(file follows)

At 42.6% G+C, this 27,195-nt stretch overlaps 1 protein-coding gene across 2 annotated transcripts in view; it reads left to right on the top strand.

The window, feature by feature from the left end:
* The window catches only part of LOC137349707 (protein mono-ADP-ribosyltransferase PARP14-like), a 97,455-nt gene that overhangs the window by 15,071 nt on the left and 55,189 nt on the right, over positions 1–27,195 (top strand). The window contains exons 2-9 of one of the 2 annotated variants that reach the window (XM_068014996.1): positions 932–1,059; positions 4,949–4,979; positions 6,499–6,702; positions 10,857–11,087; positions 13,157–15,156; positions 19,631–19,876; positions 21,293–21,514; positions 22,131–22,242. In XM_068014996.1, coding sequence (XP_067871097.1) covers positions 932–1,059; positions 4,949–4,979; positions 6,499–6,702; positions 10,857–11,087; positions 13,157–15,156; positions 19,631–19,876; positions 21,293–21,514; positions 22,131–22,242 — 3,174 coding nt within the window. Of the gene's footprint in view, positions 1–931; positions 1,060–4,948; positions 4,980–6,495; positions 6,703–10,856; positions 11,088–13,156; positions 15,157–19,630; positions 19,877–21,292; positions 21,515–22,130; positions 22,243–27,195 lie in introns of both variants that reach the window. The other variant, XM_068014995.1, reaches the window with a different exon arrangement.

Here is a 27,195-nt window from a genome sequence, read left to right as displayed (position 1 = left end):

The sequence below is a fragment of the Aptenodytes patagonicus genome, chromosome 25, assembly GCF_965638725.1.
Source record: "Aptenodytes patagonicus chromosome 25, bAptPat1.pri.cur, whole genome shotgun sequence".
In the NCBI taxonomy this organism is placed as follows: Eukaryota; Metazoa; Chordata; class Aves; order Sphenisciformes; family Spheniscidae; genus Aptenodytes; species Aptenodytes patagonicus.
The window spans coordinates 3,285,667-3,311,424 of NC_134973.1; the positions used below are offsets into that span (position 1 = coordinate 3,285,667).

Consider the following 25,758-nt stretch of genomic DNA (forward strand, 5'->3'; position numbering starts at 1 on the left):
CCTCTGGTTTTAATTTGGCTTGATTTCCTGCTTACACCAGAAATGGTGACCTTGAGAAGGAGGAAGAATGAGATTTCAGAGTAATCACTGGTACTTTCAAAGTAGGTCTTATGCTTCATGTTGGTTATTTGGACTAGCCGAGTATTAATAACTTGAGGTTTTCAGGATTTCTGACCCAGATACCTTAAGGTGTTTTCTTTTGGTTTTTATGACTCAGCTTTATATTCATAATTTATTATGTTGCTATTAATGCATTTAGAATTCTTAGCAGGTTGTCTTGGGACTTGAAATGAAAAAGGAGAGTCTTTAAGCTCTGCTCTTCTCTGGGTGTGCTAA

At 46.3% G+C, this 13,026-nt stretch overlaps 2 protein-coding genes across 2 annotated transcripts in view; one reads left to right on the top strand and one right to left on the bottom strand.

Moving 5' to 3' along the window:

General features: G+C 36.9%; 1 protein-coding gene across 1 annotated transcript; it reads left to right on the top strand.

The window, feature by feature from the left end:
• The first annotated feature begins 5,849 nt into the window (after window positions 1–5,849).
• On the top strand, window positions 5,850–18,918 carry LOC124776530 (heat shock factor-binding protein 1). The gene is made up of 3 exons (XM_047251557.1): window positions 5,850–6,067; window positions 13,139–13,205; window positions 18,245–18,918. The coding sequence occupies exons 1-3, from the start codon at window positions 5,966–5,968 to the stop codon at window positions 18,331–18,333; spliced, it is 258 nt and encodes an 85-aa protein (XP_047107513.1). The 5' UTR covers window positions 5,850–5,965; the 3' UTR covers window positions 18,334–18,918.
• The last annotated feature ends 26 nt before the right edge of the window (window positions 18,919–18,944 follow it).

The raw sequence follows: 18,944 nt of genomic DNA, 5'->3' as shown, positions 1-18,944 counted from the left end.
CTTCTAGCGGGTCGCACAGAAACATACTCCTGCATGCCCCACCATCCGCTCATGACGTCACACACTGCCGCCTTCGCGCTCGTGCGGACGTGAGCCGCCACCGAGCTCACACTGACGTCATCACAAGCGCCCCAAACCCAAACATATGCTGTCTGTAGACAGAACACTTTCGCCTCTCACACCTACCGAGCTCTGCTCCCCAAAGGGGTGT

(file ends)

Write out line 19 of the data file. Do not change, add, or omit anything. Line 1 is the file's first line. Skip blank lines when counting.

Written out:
CTTCTAGCGGGTCGCACAGAAACATACTCCTGCATGCCCCACCATCCGCTCATGACGTCACACACTGCCGCCTTCGCGCTCGTGCGGACGTGAGCCGCCACCGAGCTCACACTGACGTCATCACAAGCGCCCCAAACCCAAACATATGCTGTCTGTAGACAGAACACTTTCGCCTCTCACACCTACCGAGCTCTGCTCCCCAAAGGGGTGT